The Rosette is a stellar nursery, a place where stars are being born. Some of its gases have condensed into stars, which accounts for the cluster of young stars at its center.

Scattered through the Rosette are small areas of dark gas and dust, visible only on long-exposure photographs. They are called Bok globules after the American astronomer Bart Bok. He first recognized them as “protostars,” stars in the earliest stage of their formation.

The gases in the Rosette Nebula started out as very cold and very spread out. The denser portions of gas began to collapse into even denser regions and started to heat up.

When those “globules” are dense enough to become opaque and block the light from the glowing gases behind them, they receive the official title of “protostars.”

Globules have a temperature of about 440 degrees below zero, which doesn’t sound like much, but they are still warmer by a few degrees than the gases in the nebula that surrounds them.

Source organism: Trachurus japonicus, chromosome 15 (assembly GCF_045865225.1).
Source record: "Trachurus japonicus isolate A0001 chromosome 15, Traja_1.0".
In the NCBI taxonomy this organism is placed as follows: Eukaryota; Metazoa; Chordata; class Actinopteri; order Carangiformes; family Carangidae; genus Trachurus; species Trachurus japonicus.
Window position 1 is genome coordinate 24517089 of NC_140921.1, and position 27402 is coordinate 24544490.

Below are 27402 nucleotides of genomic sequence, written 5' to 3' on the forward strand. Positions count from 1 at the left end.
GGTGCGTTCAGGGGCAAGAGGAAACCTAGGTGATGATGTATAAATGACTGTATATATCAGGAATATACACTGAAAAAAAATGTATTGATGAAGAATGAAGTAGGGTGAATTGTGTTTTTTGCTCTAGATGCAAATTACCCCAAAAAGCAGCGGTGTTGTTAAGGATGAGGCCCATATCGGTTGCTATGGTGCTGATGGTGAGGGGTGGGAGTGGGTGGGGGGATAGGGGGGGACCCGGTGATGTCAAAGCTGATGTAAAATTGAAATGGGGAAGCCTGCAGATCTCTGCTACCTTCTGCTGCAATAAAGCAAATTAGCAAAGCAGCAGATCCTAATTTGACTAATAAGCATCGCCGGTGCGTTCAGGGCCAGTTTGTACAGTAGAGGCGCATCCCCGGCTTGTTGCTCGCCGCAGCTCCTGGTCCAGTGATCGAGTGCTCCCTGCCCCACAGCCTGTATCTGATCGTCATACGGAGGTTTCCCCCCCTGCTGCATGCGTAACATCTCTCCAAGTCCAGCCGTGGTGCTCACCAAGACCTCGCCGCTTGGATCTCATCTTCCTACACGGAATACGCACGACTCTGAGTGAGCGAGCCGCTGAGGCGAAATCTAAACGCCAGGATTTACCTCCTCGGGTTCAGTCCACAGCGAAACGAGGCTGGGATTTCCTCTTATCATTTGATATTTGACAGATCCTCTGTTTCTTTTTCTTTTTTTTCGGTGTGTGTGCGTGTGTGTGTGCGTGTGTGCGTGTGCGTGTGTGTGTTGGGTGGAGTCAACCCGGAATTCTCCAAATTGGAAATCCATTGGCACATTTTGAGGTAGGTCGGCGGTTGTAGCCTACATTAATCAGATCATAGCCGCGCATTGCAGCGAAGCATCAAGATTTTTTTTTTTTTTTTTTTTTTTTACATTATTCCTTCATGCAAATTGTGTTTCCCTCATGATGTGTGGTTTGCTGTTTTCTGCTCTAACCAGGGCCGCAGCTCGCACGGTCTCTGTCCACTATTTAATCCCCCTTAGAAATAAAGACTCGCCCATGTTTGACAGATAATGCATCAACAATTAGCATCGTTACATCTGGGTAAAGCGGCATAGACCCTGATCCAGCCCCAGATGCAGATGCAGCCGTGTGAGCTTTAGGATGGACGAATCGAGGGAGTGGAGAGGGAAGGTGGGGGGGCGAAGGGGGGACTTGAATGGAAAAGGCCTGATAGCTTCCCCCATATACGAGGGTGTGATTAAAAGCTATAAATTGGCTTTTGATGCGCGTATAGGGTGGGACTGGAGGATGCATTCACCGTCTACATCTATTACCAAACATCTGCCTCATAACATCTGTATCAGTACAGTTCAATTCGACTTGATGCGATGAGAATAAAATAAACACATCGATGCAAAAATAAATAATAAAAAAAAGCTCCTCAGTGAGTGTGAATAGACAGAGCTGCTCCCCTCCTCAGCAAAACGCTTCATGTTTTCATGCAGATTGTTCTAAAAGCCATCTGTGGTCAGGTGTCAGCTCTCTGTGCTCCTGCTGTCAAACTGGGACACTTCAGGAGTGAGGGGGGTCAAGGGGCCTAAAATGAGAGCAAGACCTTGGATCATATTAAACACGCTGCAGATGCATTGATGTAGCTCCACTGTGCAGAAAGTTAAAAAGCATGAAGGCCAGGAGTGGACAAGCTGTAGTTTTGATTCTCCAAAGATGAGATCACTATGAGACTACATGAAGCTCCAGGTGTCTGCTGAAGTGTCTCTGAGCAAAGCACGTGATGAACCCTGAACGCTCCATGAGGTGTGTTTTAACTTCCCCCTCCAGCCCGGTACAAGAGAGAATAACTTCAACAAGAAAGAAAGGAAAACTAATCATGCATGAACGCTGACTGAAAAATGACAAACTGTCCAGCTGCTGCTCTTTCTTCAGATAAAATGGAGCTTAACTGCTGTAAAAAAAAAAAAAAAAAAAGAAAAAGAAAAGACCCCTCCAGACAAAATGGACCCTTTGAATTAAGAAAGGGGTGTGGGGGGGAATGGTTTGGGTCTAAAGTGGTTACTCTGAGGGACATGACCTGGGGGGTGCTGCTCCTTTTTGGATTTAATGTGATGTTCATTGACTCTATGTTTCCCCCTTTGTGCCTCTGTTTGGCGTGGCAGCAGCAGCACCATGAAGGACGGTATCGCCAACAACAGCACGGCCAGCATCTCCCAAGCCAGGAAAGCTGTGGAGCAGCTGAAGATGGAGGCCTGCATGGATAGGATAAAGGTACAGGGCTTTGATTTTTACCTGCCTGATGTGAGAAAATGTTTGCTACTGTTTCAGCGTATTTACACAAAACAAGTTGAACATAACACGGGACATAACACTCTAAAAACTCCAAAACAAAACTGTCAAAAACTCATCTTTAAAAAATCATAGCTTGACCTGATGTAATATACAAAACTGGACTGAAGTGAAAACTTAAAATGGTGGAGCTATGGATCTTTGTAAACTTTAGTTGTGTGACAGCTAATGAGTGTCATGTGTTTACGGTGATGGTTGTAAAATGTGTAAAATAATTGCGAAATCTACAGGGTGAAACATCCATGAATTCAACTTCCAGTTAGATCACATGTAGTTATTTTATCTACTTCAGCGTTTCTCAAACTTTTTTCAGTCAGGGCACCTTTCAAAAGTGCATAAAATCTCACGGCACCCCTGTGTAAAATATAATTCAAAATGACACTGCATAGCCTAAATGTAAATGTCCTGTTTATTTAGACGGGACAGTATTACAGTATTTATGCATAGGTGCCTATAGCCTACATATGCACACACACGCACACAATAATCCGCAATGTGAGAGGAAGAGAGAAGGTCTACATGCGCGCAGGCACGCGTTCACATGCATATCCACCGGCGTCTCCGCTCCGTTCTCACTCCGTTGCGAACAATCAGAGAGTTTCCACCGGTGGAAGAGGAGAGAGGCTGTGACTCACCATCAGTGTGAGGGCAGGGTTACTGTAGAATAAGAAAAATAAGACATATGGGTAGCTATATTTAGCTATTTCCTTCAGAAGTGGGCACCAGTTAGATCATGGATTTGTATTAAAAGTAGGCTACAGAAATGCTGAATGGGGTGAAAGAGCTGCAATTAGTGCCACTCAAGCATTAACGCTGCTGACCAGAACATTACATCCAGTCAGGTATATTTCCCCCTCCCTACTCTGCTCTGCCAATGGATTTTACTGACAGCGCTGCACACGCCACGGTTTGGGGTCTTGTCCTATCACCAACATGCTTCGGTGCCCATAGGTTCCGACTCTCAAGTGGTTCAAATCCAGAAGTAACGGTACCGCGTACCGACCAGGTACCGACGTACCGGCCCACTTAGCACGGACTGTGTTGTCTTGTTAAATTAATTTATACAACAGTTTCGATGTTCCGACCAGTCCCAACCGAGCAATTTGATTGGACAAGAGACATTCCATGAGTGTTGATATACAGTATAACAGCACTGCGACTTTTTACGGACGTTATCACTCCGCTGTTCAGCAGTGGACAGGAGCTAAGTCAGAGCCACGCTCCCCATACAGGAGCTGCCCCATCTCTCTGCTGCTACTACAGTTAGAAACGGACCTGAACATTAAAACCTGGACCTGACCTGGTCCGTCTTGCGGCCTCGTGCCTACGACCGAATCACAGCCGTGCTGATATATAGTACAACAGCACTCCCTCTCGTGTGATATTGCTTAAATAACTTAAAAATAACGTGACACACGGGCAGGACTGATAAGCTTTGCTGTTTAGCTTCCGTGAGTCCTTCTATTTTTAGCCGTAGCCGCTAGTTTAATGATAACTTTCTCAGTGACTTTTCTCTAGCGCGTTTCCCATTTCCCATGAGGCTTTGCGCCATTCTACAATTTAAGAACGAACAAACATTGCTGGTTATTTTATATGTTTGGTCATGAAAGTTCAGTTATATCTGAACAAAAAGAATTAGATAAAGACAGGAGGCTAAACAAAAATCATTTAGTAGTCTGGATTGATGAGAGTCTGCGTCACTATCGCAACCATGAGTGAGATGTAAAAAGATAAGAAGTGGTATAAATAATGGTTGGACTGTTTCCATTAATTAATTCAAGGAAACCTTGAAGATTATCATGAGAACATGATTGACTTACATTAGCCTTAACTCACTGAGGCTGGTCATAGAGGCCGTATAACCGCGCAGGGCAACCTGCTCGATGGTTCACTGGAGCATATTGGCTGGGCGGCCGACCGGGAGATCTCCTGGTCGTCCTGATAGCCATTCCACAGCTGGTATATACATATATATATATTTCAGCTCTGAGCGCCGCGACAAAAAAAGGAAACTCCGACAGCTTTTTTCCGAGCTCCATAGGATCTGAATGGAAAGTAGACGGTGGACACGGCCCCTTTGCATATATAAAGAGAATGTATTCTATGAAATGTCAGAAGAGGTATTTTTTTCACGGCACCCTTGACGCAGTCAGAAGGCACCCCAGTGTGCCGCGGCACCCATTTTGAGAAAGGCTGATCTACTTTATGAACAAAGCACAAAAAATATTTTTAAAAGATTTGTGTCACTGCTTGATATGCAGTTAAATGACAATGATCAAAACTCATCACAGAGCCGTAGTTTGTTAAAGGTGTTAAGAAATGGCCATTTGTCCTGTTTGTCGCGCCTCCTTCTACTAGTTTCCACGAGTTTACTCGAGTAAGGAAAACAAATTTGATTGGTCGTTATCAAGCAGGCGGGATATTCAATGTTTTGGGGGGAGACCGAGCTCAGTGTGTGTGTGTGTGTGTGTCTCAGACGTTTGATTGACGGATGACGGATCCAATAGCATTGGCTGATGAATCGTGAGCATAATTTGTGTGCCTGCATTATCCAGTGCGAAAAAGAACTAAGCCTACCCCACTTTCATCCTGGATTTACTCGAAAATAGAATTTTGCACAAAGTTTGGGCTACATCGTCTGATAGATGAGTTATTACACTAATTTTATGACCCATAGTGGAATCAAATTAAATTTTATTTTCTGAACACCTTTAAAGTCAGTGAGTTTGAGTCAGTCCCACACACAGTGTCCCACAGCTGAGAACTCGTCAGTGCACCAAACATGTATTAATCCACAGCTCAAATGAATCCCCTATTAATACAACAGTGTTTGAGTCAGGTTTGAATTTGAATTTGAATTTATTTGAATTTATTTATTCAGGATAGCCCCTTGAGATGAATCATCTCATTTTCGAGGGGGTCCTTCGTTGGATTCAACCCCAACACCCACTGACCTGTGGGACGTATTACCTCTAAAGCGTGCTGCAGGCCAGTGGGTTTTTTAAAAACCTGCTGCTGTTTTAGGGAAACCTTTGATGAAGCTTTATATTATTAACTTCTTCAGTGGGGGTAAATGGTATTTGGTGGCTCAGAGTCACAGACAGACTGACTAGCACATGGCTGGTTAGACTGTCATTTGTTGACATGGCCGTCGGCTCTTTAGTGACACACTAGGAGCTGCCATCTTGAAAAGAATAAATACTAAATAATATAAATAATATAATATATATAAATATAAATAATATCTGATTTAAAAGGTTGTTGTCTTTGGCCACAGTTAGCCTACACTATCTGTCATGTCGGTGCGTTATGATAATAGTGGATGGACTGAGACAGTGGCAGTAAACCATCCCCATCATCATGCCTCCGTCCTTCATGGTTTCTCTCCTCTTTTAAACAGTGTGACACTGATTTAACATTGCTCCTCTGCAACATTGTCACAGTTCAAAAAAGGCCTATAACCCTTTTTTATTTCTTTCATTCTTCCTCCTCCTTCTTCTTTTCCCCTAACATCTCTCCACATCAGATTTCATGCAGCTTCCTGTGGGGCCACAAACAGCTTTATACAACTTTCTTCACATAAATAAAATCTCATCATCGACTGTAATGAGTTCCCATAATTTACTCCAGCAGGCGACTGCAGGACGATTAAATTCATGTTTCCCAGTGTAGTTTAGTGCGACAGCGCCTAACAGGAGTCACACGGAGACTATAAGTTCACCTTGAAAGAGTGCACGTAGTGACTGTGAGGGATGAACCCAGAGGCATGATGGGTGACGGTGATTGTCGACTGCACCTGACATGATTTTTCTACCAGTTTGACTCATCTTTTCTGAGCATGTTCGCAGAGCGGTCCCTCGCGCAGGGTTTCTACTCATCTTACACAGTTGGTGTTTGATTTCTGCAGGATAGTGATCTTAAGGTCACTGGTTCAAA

Over a period of millions of years, they slowly condense until they reach a temperature and density sufficient for a thermonuclear reaction to occur. Hydrogen will begin to form to helium. Energy will be released in massive quantities. Boom, stars!

The area of the star cluster at the center of the Rosette is mysteriously devoid of the glowing gas that makes up the rest of the nebula, giving the Rosette its distinctive doughnut shape.

This central cavity is a remarkable 70 light years in diameter, which leaves a ring of gases only 30 light years thick.

What became of all the gas in the center?